In his recently released annual report to the UN Human Rights Council, the Special Rapporteur provides a summary of his activities since his previous report to the Council (A/HRC/18/35), including his examination of the thematic issue of violence against indigenous women. He then reports on progress in his continuing study of issues relating to extractive industries operating on or near indigenous territories. The Special Rapporteur addresses issues that have arisen during his consultations over the past year with indigenous peoples, business enterprises, States and non-governmental organizations. In particular, he notes that a focus on the rights implicated in the context of a specific extractive or development projects is an indispensable starting point for discussions involving extractive industries operating in or near indigenous lands.
The Special Rapporteur travelled to Australia from 20 to 24 August 2012 as part of his ongoing study on the thematic issue of extractive industries affecting indigenous peoples. During his time in the country, the Special Rapporteur participated in Melbourne in a roundtable discussion entitled “First Peoples and Extractive Industries: Good Practices,” hosted by the National Congress of Australia’s First Peoples. The roundtable was attended by key representatives of indigenous peoples, extractive industries, and the Government. The Special Rapporteur also travelled to the city of Perth and the Pilbara region in Western Australia, where he learned about models for benefit-sharing and other arrangements under which mining affecting indigenous lands is taking place throughout the region. These examples of models will provide an invaluable contribution to the Special Rapporteur’s report on the issue of extractive industries.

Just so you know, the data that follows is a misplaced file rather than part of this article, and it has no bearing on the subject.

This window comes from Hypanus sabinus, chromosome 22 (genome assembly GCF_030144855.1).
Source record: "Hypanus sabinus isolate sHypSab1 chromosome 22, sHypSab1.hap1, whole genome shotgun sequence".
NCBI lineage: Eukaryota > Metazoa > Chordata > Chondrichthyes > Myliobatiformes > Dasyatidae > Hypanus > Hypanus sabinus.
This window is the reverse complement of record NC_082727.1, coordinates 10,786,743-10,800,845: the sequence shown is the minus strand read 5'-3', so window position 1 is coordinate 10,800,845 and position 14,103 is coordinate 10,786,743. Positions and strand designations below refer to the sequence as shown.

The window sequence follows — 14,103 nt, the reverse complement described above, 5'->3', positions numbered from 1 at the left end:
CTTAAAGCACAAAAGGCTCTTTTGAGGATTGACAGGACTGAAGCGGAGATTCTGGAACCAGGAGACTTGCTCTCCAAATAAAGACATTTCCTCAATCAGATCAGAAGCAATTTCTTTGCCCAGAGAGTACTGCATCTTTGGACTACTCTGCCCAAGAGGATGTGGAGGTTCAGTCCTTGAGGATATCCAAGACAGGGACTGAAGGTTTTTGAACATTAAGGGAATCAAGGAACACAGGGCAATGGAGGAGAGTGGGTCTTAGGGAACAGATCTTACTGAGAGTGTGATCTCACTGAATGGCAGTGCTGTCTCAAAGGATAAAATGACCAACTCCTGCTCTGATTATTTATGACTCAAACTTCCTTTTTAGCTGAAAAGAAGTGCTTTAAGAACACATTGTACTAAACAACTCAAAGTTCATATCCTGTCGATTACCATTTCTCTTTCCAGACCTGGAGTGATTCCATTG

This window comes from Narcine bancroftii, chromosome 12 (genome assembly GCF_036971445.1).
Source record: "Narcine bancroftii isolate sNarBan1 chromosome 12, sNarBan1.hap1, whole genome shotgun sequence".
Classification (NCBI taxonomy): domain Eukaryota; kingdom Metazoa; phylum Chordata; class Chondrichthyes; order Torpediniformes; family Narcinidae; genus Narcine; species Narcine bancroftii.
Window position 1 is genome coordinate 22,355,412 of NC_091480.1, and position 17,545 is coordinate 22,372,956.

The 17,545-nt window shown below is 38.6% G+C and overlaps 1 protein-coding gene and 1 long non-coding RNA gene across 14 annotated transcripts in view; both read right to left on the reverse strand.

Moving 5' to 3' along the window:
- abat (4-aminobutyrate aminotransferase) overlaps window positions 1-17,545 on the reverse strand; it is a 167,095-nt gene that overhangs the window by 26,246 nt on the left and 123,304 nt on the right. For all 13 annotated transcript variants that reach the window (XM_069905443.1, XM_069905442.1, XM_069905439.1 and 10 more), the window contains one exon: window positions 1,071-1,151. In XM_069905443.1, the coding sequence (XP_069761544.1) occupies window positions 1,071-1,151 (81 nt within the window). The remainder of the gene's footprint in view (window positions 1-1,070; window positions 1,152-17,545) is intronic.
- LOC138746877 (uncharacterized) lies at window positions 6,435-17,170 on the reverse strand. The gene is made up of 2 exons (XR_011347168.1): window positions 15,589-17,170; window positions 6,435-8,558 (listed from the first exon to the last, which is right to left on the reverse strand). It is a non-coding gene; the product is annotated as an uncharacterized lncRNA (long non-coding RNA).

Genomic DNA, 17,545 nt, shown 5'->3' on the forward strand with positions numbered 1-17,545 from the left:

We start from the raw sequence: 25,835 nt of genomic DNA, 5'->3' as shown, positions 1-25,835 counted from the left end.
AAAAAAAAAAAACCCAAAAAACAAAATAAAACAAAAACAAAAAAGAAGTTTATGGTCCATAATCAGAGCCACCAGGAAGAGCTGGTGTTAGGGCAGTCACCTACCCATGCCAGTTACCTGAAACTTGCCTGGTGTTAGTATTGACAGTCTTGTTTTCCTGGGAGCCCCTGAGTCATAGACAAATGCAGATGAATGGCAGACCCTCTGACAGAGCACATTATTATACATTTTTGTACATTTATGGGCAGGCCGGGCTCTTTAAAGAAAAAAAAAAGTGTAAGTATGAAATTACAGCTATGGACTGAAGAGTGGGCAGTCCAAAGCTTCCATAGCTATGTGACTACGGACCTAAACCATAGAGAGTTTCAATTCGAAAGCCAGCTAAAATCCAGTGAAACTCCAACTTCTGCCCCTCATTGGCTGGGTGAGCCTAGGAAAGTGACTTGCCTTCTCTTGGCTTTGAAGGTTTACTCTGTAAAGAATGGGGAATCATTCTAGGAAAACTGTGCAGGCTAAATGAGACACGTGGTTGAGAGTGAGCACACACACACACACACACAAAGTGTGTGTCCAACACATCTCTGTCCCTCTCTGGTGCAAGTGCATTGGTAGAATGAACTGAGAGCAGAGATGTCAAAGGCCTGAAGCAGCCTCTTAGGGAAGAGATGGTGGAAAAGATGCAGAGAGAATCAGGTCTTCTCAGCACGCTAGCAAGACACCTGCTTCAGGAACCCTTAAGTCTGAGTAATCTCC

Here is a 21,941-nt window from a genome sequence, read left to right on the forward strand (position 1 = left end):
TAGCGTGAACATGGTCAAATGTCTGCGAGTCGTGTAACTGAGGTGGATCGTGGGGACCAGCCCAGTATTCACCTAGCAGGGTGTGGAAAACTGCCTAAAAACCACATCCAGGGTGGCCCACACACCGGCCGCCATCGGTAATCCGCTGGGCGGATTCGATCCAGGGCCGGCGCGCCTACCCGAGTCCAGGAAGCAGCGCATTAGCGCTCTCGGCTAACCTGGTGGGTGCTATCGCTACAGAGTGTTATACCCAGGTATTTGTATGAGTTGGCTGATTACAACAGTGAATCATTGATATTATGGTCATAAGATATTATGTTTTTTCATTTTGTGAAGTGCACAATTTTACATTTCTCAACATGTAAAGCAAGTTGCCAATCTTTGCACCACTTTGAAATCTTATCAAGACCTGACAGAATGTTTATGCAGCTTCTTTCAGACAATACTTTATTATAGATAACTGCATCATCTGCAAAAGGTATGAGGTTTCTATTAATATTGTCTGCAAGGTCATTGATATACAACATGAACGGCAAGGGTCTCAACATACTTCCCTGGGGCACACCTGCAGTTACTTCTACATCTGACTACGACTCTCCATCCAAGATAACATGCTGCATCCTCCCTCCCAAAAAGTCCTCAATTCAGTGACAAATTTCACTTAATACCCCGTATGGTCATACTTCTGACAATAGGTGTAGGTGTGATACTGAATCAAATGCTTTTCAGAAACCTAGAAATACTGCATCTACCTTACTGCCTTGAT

22 August 2012. A United Nations independent expert today called on the United States Government and authorities in the state of South Dakota to start consultations with indigenous people on a land sale that will affect a site of spiritual significance to them.
Five tracts of land in the Black Hills area in South Dakota are scheduled to be auctioned on Saturday. The tracts lie within a site sacred to the Lakota, Dakota and Nakota peoples, known as Pe' Sla, said the UN Special Rapporteur on the rights of indigenous peoples, James Anaya, in a news release issued by the Office of the UN High Commissioner for Human Rights (OHCHR).
According to Mr. Anaya, the indigenous communities are concerned that the sale of the land will result in restrictions to their access and the use of Pe' Sla for ceremonial purposes. They are also concerned that it may lead to a road development project that would diminish the cultural and spiritual integrity of their sacred site.
SAN SALVADOR (17 August 2012) – The UN Special Rapporteur on the rights of indigenous peoples, James Anaya, today urged the Government of El Salvador to adopt new measures to recover ancestral indigenous cultures and establish participatory mechanisms from their representative institutions within State decision making.
"The historical oppression of indigenous peoples and the suppression of their expression of identity have led to the large-scale loss of important aspects of this identity as well as many cultural and human aspects that it incorporates," said Mr. Anaya at the end of his mission to the country to evaluate the achievements and challenges of indigenous peoples, and in particular the Náhuas, Lencas, Pipiles and Kakawiras.
GENEVA (10 August 2012) - The UN Special Rapporteur on the rights of indigenous peoples, James Anaya, will visit El Salvador from 13 to 17 August 2012.
"During my mission, I will analyze the situation of indigenous peoples, who are among the most vulnerable and marginalized groups worldwide," said Mr. Anaya. This will be the first visit to El Salvador by an independent expert appointed by the UN Human Rights Council to monitor the rights of indigenous peoples.
"I hope this visit will help to give visibility to the concerns of indigenous peoples in El Salvador, concerns that are often ignored by mainstream societies in which indigenous peoples live," the Special Rapporteur said.